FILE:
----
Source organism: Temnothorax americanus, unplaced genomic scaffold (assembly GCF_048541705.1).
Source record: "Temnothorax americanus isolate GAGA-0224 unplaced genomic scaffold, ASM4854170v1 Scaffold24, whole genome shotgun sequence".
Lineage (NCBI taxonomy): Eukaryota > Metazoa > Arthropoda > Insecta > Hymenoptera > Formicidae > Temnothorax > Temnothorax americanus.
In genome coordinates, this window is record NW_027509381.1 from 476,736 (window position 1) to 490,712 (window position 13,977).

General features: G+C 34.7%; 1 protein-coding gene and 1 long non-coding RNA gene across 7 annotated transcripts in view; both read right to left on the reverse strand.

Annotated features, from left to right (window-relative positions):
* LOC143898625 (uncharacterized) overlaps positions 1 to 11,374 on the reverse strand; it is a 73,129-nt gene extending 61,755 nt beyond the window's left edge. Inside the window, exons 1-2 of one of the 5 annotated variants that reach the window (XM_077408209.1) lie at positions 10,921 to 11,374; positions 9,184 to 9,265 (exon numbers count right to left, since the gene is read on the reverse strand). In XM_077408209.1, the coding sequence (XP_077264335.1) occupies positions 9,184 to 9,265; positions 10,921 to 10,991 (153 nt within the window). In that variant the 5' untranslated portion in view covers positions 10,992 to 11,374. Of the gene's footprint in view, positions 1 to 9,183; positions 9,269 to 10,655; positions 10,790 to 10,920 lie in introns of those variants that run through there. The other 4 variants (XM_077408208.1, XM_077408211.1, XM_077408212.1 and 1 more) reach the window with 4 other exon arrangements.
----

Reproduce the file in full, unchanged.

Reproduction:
Source organism: Temnothorax americanus, unplaced genomic scaffold (assembly GCF_048541705.1).
Source record: "Temnothorax americanus isolate GAGA-0224 unplaced genomic scaffold, ASM4854170v1 Scaffold24, whole genome shotgun sequence".
Lineage (NCBI taxonomy): Eukaryota > Metazoa > Arthropoda > Insecta > Hymenoptera > Formicidae > Temnothorax > Temnothorax americanus.
In genome coordinates, this window is record NW_027509381.1 from 476,736 (window position 1) to 490,712 (window position 13,977).

General features: G+C 34.7%; 1 protein-coding gene and 1 long non-coding RNA gene across 7 annotated transcripts in view; both read right to left on the reverse strand.

Annotated features, from left to right (window-relative positions):
* LOC143898625 (uncharacterized) overlaps positions 1 to 11,374 on the reverse strand; it is a 73,129-nt gene extending 61,755 nt beyond the window's left edge. Inside the window, exons 1-2 of one of the 5 annotated variants that reach the window (XM_077408209.1) lie at positions 10,921 to 11,374; positions 9,184 to 9,265 (exon numbers count right to left, since the gene is read on the reverse strand). In XM_077408209.1, the coding sequence (XP_077264335.1) occupies positions 9,184 to 9,265; positions 10,921 to 10,991 (153 nt within the window). In that variant the 5' untranslated portion in view covers positions 10,992 to 11,374. Of the gene's footprint in view, positions 1 to 9,183; positions 9,269 to 10,655; positions 10,790 to 10,920 lie in introns of those variants that run through there. The other 4 variants (XM_077408208.1, XM_077408211.1, XM_077408212.1 and 1 more) reach the window with 4 other exon arrangements.